Vancomycin inhibited the growth of Bacillus megaterium, Staphylococcus aureus and Micrococcus lysodeikticus, and in cell-free preparations from B. megaterium it inhibited the formation of mucopeptide and enhanced the accumulation of the lipid intermediate in the biosynthetic pathway. All these inhibitory processes were reversed by the presence of a synthetic peptide analogous to un-cross-linked mucopeptide side chains, namely diacetyl-l-diaminobutyryl-d-alanyl-d-alanine. A considerable amount of vancomycin was found in recovering cells, whether recovery was caused by peptide or took place naturally because a low initial concentration of antibiotic was used. In cell-free preparations pretreated with vancomycin, continued inhibition of mucopeptide synthesis depended on the presence of cell-wall material. This inhibition was also reversible by added peptide.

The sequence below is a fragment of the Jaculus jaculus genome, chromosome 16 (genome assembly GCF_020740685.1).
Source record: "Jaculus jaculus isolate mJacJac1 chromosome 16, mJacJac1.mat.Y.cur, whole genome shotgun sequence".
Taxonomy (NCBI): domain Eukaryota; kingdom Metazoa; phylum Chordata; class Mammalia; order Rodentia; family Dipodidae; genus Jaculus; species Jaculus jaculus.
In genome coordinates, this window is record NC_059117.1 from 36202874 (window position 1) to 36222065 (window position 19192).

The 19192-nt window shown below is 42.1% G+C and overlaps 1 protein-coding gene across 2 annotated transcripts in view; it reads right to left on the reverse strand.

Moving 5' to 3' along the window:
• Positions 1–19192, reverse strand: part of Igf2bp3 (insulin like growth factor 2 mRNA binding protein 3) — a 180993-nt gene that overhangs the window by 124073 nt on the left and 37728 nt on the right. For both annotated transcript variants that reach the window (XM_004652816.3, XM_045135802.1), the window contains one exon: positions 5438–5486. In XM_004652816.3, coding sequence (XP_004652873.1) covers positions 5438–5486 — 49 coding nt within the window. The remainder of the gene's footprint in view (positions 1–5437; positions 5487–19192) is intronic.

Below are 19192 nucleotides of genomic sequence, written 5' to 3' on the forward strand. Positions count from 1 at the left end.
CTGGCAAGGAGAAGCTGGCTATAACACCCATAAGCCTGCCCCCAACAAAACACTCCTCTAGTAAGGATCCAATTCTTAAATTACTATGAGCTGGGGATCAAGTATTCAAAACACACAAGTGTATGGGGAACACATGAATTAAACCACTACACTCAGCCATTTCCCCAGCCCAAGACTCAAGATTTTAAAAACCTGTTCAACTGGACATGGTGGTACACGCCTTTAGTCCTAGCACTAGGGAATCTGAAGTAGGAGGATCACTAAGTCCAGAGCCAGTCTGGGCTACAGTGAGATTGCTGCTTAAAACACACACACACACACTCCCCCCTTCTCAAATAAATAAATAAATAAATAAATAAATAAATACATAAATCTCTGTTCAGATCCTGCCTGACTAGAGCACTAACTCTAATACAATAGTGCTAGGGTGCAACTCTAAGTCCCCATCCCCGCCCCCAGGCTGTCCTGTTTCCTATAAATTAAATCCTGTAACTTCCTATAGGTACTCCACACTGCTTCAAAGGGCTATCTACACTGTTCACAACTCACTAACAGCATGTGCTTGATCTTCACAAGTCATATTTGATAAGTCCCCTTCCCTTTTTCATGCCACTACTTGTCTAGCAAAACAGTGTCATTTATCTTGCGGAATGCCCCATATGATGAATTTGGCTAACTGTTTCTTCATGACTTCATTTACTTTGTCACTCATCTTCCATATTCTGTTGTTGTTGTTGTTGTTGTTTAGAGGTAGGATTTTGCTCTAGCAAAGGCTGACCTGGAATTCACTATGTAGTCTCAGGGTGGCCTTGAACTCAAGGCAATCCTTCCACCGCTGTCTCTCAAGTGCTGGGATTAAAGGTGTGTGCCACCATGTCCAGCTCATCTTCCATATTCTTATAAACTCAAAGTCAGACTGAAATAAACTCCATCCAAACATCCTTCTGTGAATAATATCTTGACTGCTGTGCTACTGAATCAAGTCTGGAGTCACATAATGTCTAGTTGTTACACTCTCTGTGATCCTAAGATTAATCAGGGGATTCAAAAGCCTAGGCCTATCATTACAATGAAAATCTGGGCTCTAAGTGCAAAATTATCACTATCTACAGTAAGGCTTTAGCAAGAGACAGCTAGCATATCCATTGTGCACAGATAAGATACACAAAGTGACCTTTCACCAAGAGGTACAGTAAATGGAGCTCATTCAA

Reversal by a specific peptide (diacetyl-αγ-l-diaminobutyryl-d-alanine) of vancomycin inhibition in intact bacteria and cell-free preparations
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M. Nieto, H. R. Perkins, P. E. Reynolds; Reversal by a specific peptide (diacetyl-αγ-l-diaminobutyryl-d-alanine) of vancomycin inhibition in intact bacteria and cell-free preparations. Biochem J 1 January 1972; 126 (1): 139–149. doi: https://doi.org/10.1042/bj1260139
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